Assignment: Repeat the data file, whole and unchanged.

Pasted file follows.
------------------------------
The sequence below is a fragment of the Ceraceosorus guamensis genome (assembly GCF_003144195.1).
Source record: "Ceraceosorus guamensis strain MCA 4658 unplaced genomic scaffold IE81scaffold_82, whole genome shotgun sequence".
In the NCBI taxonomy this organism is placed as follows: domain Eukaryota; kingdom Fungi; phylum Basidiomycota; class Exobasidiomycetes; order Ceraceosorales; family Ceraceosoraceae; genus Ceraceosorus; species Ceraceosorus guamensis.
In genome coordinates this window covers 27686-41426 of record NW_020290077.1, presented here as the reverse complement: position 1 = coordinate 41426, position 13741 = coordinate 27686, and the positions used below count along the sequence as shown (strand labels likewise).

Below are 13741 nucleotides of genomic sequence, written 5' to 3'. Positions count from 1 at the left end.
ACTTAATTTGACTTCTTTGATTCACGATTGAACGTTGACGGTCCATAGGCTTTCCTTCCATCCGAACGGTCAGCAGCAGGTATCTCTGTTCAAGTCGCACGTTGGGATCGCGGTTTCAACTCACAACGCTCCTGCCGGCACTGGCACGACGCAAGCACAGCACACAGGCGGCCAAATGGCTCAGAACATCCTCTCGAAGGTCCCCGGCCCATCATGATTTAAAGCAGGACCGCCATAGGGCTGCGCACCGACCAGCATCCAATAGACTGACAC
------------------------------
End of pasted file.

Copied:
The sequence below is a fragment of the Ceraceosorus guamensis genome (assembly GCF_003144195.1).
Source record: "Ceraceosorus guamensis strain MCA 4658 unplaced genomic scaffold IE81scaffold_82, whole genome shotgun sequence".
In the NCBI taxonomy this organism is placed as follows: domain Eukaryota; kingdom Fungi; phylum Basidiomycota; class Exobasidiomycetes; order Ceraceosorales; family Ceraceosoraceae; genus Ceraceosorus; species Ceraceosorus guamensis.
In genome coordinates this window covers 27686-41426 of record NW_020290077.1, presented here as the reverse complement: position 1 = coordinate 41426, position 13741 = coordinate 27686, and the positions used below count along the sequence as shown (strand labels likewise).

Below are 13741 nucleotides of genomic sequence, written 5' to 3'. Positions count from 1 at the left end.
ACTTAATTTGACTTCTTTGATTCACGATTGAACGTTGACGGTCCATAGGCTTTCCTTCCATCCGAACGGTCAGCAGCAGGTATCTCTGTTCAAGTCGCACGTTGGGATCGCGGTTTCAACTCACAACGCTCCTGCCGGCACTGGCACGACGCAAGCACAGCACACAGGCGGCCAAATGGCTCAGAACATCCTCTCGAAGGTCCCCGGCCCATCATGATTTAAAGCAGGACCGCCATAGGGCTGCGCACCGACCAGCATCCAATAGACTGACAC